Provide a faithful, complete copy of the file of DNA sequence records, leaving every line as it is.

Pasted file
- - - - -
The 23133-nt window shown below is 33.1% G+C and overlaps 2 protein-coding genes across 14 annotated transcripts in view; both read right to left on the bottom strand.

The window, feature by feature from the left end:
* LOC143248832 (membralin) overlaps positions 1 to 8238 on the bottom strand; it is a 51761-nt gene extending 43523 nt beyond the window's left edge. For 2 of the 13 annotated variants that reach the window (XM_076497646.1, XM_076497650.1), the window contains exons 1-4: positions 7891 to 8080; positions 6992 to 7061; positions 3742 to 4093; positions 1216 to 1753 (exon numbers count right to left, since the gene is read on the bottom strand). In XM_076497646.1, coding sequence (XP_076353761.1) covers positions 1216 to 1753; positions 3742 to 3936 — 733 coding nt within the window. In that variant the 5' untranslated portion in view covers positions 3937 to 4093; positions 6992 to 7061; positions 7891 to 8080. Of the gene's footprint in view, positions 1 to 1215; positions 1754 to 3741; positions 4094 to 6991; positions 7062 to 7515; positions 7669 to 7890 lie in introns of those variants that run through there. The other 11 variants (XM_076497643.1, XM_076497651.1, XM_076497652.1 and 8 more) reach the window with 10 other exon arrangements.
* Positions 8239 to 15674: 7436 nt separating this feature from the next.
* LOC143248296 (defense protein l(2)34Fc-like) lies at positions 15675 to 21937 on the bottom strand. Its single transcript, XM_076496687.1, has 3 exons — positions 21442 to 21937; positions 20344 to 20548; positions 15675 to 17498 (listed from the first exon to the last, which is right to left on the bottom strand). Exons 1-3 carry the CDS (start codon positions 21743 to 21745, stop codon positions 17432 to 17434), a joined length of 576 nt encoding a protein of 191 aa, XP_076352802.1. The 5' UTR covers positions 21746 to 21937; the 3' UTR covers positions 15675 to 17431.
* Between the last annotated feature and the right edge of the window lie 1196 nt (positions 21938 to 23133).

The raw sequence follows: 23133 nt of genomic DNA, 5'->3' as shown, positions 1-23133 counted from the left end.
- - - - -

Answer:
The 23133-nt window shown below is 33.1% G+C and overlaps 2 protein-coding genes across 14 annotated transcripts in view; both read right to left on the bottom strand.

The window, feature by feature from the left end:
* LOC143248832 (membralin) overlaps positions 1 to 8238 on the bottom strand; it is a 51761-nt gene extending 43523 nt beyond the window's left edge. For 2 of the 13 annotated variants that reach the window (XM_076497646.1, XM_076497650.1), the window contains exons 1-4: positions 7891 to 8080; positions 6992 to 7061; positions 3742 to 4093; positions 1216 to 1753 (exon numbers count right to left, since the gene is read on the bottom strand). In XM_076497646.1, coding sequence (XP_076353761.1) covers positions 1216 to 1753; positions 3742 to 3936 — 733 coding nt within the window. In that variant the 5' untranslated portion in view covers positions 3937 to 4093; positions 6992 to 7061; positions 7891 to 8080. Of the gene's footprint in view, positions 1 to 1215; positions 1754 to 3741; positions 4094 to 6991; positions 7062 to 7515; positions 7669 to 7890 lie in introns of those variants that run through there. The other 11 variants (XM_076497643.1, XM_076497651.1, XM_076497652.1 and 8 more) reach the window with 10 other exon arrangements.
* Positions 8239 to 15674: 7436 nt separating this feature from the next.
* LOC143248296 (defense protein l(2)34Fc-like) lies at positions 15675 to 21937 on the bottom strand. Its single transcript, XM_076496687.1, has 3 exons — positions 21442 to 21937; positions 20344 to 20548; positions 15675 to 17498 (listed from the first exon to the last, which is right to left on the bottom strand). Exons 1-3 carry the CDS (start codon positions 21743 to 21745, stop codon positions 17432 to 17434), a joined length of 576 nt encoding a protein of 191 aa, XP_076352802.1. The 5' UTR covers positions 21746 to 21937; the 3' UTR covers positions 15675 to 17431.
* Between the last annotated feature and the right edge of the window lie 1196 nt (positions 21938 to 23133).

The raw sequence follows: 23133 nt of genomic DNA, 5'->3' as shown, positions 1-23133 counted from the left end.